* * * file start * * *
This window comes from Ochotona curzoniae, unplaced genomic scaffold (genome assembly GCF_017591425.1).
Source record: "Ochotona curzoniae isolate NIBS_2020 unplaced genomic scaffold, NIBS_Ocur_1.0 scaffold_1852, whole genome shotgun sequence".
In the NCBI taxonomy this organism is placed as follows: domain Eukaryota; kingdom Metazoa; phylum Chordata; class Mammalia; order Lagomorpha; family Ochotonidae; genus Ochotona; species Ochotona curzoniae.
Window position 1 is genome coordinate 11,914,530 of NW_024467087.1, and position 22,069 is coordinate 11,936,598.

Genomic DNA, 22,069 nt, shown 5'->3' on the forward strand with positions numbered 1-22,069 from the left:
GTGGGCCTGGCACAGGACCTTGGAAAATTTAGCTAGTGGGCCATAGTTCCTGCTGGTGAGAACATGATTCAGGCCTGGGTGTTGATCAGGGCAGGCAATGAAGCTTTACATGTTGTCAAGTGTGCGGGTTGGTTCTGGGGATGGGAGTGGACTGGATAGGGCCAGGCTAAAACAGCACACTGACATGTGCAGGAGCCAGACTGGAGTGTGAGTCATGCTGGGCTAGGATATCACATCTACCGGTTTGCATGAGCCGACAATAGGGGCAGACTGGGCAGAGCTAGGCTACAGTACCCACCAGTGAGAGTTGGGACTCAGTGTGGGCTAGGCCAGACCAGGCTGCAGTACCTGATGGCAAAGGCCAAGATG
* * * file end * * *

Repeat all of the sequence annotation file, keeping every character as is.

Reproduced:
This window comes from Ochotona curzoniae, unplaced genomic scaffold (genome assembly GCF_017591425.1).
Source record: "Ochotona curzoniae isolate NIBS_2020 unplaced genomic scaffold, NIBS_Ocur_1.0 scaffold_1852, whole genome shotgun sequence".
In the NCBI taxonomy this organism is placed as follows: domain Eukaryota; kingdom Metazoa; phylum Chordata; class Mammalia; order Lagomorpha; family Ochotonidae; genus Ochotona; species Ochotona curzoniae.
Window position 1 is genome coordinate 11,914,530 of NW_024467087.1, and position 22,069 is coordinate 11,936,598.

Genomic DNA, 22,069 nt, shown 5'->3' on the forward strand with positions numbered 1-22,069 from the left:
GTGGGCCTGGCACAGGACCTTGGAAAATTTAGCTAGTGGGCCATAGTTCCTGCTGGTGAGAACATGATTCAGGCCTGGGTGTTGATCAGGGCAGGCAATGAAGCTTTACATGTTGTCAAGTGTGCGGGTTGGTTCTGGGGATGGGAGTGGACTGGATAGGGCCAGGCTAAAACAGCACACTGACATGTGCAGGAGCCAGACTGGAGTGTGAGTCATGCTGGGCTAGGATATCACATCTACCGGTTTGCATGAGCCGACAATAGGGGCAGACTGGGCAGAGCTAGGCTACAGTACCCACCAGTGAGAGTTGGGACTCAGTGTGGGCTAGGCCAGACCAGGCTGCAGTACCTGATGGCAAAGGCCAAGATG